Have you read the book? Then share your thoughts in the comments section.
Based on the BBC article, it seems that while its very well to say that with hard work and determination you will achieve your goal, life experience teaches us that life doesn’t take us exactly where we aimed. That is because there are currents in life that may be strong and may take us off course to a little or great extent. So … make peace with yourself, the idea being not to try to control everything and blaming yourself when you can’t.
The book covers the period from the 1919 massacre of Jallianwala Bagh till the killing of Sir Michael O’Dwyer in 1940, and goes into great detail about the principal character Shahid Udham Singh. Udham Singh spent his childhood in an orphanage but later traveled around the world several times. The carpentry skills he learned in the orphanage were frequently useful to him. Udham sure had attitude; not long after the crawling order was in force at some places in India and salaaming goras was compulsory on the pain of lashings, he could swagger up to the detectives tailing him in Britain and calmly tell them to go home.
Did you read these or any other books that you liked? Write to me in the comments section. Any new books you suggest can feature in these pages if I like them.
I buy books frequently. Lately many of these have been non-fiction, though there was a time I used to spend hours engrossed in fiction. There are so many fiction books that absolutely moved me or took a grip of me in a way that was difficult to shake off for months. This list doesn’t have all the books that I have liked; doesn’t have any classics either; only the ones that come to mind most immediately.
Perhaps I should also compile another list; that of the books that I absolutely hated. You don’t hate a book that’s just bad. The books you hate are the ones that may be written by your favorite author. You hate it when she has betrayed your trust. Perhaps I will make a list like that at some point but below is a list of my favorite fiction books, (Clicking on the picture of the book and some of the other links, will take the reader to the amazon website):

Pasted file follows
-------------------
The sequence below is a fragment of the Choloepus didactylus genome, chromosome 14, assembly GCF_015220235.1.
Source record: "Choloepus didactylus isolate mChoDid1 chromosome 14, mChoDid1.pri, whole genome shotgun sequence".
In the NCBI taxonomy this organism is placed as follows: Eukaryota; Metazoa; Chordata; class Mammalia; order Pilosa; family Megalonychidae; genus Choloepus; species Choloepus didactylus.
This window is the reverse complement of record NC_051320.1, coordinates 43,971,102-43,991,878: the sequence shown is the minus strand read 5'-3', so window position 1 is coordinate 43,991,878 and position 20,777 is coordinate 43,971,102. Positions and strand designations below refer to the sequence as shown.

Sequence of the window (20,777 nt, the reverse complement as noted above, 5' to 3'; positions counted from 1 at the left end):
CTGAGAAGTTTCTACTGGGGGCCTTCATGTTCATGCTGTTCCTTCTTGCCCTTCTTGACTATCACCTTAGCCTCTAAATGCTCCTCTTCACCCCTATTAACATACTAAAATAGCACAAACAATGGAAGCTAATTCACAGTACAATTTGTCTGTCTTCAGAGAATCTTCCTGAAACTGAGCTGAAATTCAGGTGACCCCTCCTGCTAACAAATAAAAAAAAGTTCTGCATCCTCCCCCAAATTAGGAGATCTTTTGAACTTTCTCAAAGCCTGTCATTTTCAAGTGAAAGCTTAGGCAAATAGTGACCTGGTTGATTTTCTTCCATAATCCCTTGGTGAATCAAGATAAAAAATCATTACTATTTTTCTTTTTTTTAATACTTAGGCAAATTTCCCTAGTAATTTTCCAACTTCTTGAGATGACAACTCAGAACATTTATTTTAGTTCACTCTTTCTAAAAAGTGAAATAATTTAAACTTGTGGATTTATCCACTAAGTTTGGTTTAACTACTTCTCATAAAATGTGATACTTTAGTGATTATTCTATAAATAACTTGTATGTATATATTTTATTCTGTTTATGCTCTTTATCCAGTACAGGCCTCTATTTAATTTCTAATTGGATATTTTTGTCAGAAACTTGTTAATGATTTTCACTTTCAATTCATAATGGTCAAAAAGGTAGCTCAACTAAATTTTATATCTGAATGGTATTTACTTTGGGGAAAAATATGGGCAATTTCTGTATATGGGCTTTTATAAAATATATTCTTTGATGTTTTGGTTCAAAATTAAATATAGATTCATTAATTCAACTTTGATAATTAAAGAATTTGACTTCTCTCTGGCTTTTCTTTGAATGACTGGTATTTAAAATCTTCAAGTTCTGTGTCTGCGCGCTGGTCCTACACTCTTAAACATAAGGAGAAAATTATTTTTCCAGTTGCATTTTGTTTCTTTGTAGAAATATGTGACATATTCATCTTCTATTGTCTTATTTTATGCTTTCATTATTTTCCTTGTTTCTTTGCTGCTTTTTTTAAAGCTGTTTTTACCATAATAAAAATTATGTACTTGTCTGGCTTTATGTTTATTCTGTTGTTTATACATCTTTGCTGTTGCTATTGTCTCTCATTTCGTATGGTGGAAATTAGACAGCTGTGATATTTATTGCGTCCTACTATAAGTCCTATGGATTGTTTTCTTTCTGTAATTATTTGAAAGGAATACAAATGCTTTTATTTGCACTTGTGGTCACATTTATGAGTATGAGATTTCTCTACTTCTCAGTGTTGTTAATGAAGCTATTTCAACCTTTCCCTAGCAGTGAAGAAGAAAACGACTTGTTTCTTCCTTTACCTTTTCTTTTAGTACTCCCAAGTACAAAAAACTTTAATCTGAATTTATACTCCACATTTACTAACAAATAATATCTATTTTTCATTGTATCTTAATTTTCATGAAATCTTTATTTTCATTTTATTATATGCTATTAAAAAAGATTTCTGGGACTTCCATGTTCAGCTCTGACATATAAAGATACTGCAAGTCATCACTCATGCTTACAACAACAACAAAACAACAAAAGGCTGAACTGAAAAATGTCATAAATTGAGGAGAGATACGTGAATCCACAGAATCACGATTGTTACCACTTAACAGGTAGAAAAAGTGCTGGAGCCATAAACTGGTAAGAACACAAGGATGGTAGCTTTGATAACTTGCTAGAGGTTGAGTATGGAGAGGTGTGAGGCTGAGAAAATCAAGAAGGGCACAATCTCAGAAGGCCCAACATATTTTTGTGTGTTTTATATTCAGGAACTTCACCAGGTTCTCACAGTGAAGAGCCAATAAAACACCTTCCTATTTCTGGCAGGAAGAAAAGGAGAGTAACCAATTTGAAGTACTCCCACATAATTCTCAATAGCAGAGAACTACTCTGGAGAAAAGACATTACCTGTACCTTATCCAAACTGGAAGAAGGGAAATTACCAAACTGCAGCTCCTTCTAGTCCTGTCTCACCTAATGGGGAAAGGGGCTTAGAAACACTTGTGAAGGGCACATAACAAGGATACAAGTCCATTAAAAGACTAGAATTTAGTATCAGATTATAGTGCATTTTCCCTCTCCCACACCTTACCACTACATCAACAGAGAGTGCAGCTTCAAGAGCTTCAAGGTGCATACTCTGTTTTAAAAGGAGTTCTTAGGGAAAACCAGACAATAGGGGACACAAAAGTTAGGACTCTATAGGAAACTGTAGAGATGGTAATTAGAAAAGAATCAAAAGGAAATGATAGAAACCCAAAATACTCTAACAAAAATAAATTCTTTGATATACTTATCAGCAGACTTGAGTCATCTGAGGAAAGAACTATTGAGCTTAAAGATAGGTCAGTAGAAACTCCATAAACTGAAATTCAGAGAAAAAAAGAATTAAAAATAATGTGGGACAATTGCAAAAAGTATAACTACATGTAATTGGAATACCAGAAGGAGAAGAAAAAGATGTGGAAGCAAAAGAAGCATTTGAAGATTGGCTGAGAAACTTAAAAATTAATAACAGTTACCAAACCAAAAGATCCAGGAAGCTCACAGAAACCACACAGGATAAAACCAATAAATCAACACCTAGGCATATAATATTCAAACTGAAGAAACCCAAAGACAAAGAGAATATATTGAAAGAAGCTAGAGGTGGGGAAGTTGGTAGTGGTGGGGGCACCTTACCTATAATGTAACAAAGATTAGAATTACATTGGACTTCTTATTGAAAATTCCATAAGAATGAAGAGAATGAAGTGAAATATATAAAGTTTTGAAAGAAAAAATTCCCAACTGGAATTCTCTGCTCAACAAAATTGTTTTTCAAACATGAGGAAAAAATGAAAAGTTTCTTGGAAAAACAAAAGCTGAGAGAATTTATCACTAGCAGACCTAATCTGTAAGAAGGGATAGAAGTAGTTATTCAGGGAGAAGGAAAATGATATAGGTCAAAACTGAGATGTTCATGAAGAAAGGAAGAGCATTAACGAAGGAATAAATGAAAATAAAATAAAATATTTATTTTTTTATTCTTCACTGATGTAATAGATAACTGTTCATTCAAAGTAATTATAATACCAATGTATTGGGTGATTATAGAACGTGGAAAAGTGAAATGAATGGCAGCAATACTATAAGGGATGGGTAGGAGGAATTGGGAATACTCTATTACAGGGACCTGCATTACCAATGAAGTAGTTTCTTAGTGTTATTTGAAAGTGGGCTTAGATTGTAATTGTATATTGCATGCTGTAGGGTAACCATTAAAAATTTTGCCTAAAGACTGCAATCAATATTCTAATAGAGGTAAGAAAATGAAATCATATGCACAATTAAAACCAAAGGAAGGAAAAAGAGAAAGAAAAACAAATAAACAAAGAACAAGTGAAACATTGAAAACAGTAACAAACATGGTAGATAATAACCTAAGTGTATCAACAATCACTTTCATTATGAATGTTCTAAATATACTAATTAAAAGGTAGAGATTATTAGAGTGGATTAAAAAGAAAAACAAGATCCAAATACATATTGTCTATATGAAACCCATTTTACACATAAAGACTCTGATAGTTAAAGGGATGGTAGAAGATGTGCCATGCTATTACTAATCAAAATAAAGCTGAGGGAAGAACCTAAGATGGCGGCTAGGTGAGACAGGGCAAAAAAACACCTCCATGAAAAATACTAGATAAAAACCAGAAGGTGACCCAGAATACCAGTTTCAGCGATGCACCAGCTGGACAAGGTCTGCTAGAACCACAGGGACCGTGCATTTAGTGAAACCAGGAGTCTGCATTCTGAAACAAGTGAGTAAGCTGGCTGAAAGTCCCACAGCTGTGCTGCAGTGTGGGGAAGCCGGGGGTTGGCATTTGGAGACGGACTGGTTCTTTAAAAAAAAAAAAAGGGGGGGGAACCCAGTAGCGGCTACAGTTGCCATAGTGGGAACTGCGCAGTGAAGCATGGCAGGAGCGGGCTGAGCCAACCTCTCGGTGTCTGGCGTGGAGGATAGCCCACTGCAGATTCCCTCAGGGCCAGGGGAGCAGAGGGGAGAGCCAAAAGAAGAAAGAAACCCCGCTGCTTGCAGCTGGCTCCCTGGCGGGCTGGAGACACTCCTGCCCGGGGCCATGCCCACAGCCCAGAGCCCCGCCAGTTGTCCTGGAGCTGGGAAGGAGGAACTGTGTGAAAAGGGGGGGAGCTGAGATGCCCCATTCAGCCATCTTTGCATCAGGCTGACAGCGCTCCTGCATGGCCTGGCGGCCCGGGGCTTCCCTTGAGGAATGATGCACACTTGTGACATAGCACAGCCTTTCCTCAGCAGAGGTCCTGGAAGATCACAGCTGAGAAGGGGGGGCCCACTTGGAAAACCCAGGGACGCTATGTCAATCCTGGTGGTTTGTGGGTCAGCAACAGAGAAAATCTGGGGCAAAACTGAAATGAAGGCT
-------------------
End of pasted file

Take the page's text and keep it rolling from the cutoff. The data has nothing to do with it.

This is a seriously funny book that has the background of real historical events that happened in Pakistan a few decades back. In 1988, the then President of Pakistan General Zia ul-Haq was killed when the presidential plane exploded mid-air. I really admired Mohammed Hanif for thinking up this tale (perhaps it has some basis in truth..) and then having the courage to write it down. I absolutely enjoyed the description of military life in Pakistan because it felt so authentic. The lead character, Shigri is very interesting (很有意思) but then the tale has a slight unexpected twist, somewhere in the middle. This twist takes the story down a notch for me but maybe good for some others. You have to read it to know all that.
Pierre Lemaitre’s The Great Swindle has at its center something dreadful that took place when the first World War was ending. Henri is an unscrupulous and ambitious officer, the type you would love to see brought short in his scheming, if only you could manage it. The lead characters are soldiers Albert and Edouard who suffer and are transformed by their experience of war. This leads them to carry out the greatest rip-off imaginable. The author writes beautifully, so that you are never sobbing in tears but always turning the page as the great swindle is revealed.
This is a beautifully written novel where you are always in anticipation.
The paperback with me has a different cover picture .
Henry leaves his past in Dublin, moves to New York and quickly learns to survive there. This book is about New York full of immigrants during the mid 1920s and Chicago in the age of Jazz where Henry goes when New York becomes too hot with the mob after him. Here he meets Louis Armstrong, the renowned trumpeter. “Oh, Play that thing” finds this esteemed slot owing to Roddy Doyle‘s capacity to invent and bring to life the period with all its detail. Many good books are made great because they let you travel in time; something science (rather science fiction) promised long back. Dialogue is amazing.
This story has a story within it, and the two stories are intertwined. Iris Chase Griffin, born 1916, lives in Port Ticonderoga (In this book club article in the guardian, the author talks about her novel and the setting). The main story is her POV. Iris hides more about her dead sister Laura than she reveals. This Laura is an enigma for the reader. She wrote a fantasy novel, quite in another dimension of space. The fantasy novel forms the second story.
I read this novel some time back, and it is my first and favorite book by Margaret Atwood. I imagined Atwood to be quite like Iris. but as we can guess from her article in the guardian book-club, she probably is somewhat different.
The numero uno in my list of fiction books was first published in English in 2001 by Faber and Faber Limited. It is a historical murder mystery first published as Benim Adim Kirmizi in 1998 and there is nothing quite in the same class. Here it is:
My number-1 fiction book
The book is set in the sixteenth century and takes the reader into the mind of the painters and mystics of the Ottoman empire. The story is full of spiritual experiences that are enlightening but the very worldy and often macabre goings on shake you up.
This book is full of the exotic experiences that come from visiting far off lands from another time. This book is Orhan Pamuk‘s best.